Morris-Jumel Mansion

Time for a history lesson! For my birthday, I decided to give myself a little homework. Yes, the assignment is late, but I hope it was worth the wait. The house pictured above is the Morris-Jumel Mansion, which is watched over by the Historic House Trust and NYC Department of Parks and Recreation, operated by Morris-Jumel Mansion Inc. It is one of the many historic houses located in New York City, but the only one lucky enough to be a destination on my 25th birthday. It also happens to be the one where one of the Founding Fathers spent the night, where some of our country’s greatest minds broke bread, where scandal too juicy for soap operas brewed, and where ghosts roam the rooms to tell their side of the story.

The idea to visit this historic site came from my good friend who was visiting for the week. Since we both owned DSLR Nikons, it seemed like the opportune time to practice our photography and learn a thing or two about it and the history of our nation. Joined by our lovely assistant, we spent the afternoon hiding from the heat (92 degrees in the shade, and the entire night) and having a wonderful time. We kept the ISO around 800 because even at f-2.8 and a shutter speed of 1/6 of a second at times, the house was very dark. Flash photography was not allowed, due to the light sensitive artifacts. There are quite a few photos in the gallery, each one teeming with vital information about our nation’s history. Be sure not to miss any!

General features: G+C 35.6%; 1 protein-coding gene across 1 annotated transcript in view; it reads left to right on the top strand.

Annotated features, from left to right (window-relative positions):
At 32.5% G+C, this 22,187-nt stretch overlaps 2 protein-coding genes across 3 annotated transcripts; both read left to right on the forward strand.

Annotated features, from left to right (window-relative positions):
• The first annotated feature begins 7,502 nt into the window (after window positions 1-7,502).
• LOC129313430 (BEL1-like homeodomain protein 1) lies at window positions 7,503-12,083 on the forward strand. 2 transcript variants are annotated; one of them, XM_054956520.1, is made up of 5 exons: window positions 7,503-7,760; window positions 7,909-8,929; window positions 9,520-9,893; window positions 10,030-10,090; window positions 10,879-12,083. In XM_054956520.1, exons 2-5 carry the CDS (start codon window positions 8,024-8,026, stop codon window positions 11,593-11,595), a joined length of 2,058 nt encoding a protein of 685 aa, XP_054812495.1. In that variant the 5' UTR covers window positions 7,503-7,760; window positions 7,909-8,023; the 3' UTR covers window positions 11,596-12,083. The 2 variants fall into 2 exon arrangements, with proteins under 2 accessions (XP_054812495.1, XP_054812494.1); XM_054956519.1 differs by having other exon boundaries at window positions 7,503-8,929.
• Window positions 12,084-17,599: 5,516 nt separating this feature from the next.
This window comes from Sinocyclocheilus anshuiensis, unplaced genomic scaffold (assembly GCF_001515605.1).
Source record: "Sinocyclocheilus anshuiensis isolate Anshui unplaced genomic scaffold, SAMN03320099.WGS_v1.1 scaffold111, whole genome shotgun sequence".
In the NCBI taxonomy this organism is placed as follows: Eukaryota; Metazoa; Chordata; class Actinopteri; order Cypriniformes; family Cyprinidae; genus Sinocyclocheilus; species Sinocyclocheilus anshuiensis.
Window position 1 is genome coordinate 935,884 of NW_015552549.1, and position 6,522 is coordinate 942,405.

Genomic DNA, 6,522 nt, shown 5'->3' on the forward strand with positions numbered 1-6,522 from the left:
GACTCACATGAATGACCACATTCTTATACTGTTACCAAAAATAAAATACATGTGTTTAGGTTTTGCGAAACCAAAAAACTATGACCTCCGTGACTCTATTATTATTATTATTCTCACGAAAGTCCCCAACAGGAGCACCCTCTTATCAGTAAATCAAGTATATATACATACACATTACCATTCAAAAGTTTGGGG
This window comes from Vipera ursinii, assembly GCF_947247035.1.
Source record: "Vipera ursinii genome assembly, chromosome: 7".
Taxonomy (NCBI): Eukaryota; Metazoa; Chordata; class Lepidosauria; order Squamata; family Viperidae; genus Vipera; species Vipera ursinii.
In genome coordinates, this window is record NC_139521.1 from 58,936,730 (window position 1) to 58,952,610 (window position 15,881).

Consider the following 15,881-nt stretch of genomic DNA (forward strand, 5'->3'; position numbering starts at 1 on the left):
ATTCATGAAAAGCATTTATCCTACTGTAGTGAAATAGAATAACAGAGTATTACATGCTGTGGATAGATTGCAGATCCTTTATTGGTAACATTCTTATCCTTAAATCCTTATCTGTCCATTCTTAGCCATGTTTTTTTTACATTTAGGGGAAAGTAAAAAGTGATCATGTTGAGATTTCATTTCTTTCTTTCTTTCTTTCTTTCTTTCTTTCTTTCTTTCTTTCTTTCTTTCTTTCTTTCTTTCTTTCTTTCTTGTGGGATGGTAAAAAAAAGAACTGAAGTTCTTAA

I had a lot of fun researching for this post! However, if any of my research is no where near what’s true, please tell me! Leave a comment and correct my mistake. Most of my research I did through various websites, both accredited and not. Lesson to be learned from this outing: Bring a pad and paper. Each and every room is trimmed with information that I would have found very valuable for this post, partially because it would have saved me from all the research I did do, but also because then it would have saved me from the guess work of trying to determine which was telling the truth. There were a few contradictions, such as which room Eliza Jumel married her second husband, and what year they were married. I have a small notebook that I am now placing in my camera bag, along with about 5 pens (you can never have too many of those), so this slip of the mind will never happen again.

Websites Used for Research:


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